Gisteren verscheen in The Jewish Week een verslag van het symposium “Rembrandt and the Jews” dat op zondag 11 september werd gehouden in het Straus Center of Yeshiva University i.s.m. Yeshiva University Museum. Gesproken werd er door Steven Nadler, Shelley Perlove, Simon Schama, Meir Soloveichik, Leon Wieseltier, Jacob Wisse & Michael Zell. [Cf. en Cf.]
Ik citeer daaruit deze alinea's: "Rabbi Soloveichek called Rembrandt’s portrayal of Moses with the Ten Commandments “profoundly Jewish.” To begin with, this Moses does not have horns, thus righting the mistaken interpretation and translation that had led Michelangelo to depict Moses with horns. Moreover, these tablets follow the division of five commandments on each tablet, traditionally used by Jews — but in Rembrandt’s time, Christians generally placed four on the first tablet, and six on the second. Then there is the Hebrew calligraphy, which is superlative, “almost like a Torah scroll.”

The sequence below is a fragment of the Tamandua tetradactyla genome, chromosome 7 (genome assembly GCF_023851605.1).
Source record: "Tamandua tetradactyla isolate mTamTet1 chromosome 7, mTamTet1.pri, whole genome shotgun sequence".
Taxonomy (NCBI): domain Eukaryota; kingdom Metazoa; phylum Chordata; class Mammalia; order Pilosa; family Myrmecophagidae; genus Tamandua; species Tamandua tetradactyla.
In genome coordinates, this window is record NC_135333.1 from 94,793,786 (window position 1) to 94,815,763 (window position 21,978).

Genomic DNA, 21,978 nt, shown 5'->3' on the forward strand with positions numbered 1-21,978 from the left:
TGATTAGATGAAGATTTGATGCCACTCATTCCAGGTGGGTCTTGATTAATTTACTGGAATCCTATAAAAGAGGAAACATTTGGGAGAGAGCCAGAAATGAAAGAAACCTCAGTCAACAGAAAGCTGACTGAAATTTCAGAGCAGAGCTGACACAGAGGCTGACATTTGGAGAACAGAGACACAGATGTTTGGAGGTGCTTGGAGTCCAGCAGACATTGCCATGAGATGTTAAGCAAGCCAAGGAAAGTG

Acting as a self-described “amateur art sleuth,” Rabbi Soloveichek presented evidence he had gathered pointing to the probable source for this inscription: an Amsterdam shul that that no longer exists, and of which only two depictions remain, but which Rembrandt, or one of his students (one of whom was Jewish) almost certainly visited. This was the very same shul that had excommunicated Baruch Spinoza, Soloveichik commented, making it “more welcoming to Rembrandt and his student than to Spinoza.” Finally, the rabbi noted that while some call this painting the “shattering” of the tablets, he believes it depicts Moses restoring the tablets to the people of Israel — an interpretation to keep in mind as we contemplate the meaning of the High Holidays ahead."